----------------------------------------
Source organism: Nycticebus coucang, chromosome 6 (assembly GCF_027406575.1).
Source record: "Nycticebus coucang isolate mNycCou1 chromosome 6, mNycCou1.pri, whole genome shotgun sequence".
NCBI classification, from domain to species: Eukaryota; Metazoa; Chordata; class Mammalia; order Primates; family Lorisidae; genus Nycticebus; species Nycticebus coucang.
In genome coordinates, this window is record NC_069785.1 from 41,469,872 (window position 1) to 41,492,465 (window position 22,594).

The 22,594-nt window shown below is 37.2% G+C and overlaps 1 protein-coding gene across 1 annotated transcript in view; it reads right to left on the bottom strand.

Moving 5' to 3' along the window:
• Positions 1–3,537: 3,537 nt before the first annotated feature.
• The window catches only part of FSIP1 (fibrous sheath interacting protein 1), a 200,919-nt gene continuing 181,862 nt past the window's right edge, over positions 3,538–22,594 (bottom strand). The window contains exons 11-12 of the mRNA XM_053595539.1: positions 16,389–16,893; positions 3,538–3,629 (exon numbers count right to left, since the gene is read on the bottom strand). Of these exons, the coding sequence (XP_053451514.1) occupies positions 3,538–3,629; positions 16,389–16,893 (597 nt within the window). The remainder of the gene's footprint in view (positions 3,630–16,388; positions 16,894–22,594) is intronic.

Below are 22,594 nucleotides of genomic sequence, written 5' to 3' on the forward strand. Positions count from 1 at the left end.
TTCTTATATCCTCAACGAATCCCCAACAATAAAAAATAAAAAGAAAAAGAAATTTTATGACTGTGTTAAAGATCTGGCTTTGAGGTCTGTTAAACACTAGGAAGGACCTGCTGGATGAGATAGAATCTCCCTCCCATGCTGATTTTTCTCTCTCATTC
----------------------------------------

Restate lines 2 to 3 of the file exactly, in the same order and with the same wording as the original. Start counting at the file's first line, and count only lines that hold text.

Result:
Source record: "Nycticebus coucang isolate mNycCou1 chromosome 6, mNycCou1.pri, whole genome shotgun sequence".
NCBI classification, from domain to species: Eukaryota; Metazoa; Chordata; class Mammalia; order Primates; family Lorisidae; genus Nycticebus; species Nycticebus coucang.